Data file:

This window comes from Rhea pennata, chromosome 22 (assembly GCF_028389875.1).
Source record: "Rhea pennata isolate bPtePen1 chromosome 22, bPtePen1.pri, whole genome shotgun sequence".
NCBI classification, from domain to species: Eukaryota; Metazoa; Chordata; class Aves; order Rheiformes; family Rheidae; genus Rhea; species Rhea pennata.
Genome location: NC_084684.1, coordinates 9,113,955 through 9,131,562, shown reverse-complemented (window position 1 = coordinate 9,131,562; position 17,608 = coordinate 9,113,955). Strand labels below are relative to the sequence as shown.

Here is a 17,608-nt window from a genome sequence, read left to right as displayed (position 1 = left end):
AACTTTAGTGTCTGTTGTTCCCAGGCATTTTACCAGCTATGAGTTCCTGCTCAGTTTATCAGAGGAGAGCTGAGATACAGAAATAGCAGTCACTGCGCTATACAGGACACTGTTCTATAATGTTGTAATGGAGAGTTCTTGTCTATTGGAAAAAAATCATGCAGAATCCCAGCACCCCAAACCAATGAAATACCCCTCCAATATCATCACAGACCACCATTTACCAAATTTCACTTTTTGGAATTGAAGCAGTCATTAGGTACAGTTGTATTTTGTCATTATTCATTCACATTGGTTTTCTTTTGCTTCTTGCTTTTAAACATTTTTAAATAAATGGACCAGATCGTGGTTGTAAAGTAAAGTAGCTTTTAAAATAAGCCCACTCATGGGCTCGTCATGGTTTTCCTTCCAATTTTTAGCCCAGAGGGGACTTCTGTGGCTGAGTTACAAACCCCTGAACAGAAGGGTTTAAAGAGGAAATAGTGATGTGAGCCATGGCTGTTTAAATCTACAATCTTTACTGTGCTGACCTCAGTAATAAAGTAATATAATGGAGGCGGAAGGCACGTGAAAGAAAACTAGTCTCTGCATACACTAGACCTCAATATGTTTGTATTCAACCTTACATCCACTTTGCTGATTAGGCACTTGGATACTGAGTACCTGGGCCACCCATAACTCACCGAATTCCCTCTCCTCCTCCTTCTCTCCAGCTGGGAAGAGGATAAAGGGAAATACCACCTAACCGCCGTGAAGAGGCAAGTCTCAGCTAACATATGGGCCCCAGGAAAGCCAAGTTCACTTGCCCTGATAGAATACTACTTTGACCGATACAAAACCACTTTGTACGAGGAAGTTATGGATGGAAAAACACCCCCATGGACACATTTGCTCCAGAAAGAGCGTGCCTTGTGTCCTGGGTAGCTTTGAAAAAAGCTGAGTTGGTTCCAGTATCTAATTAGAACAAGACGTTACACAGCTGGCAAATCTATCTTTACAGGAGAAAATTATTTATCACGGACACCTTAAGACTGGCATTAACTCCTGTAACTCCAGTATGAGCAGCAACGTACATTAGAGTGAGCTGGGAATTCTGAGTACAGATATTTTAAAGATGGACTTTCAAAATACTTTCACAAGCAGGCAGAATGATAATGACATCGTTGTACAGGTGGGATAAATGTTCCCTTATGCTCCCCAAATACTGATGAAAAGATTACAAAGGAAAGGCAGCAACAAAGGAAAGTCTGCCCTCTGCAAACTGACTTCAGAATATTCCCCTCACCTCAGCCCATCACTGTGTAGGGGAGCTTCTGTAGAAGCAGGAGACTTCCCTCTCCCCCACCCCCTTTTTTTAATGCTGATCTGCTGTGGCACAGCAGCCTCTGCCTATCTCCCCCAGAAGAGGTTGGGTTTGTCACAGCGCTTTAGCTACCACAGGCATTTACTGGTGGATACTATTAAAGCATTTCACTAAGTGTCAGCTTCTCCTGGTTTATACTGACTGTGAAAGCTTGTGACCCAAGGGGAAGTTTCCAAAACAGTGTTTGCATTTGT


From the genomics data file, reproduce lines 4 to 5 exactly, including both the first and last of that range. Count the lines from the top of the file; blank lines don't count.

Genome location: NC_084684.1, coordinates 9,113,955 through 9,131,562, shown reverse-complemented (window position 1 = coordinate 9,131,562; position 17,608 = coordinate 9,113,955). Strand labels below are relative to the sequence as shown.

Here is a 17,608-nt window from a genome sequence, read left to right as displayed (position 1 = left end):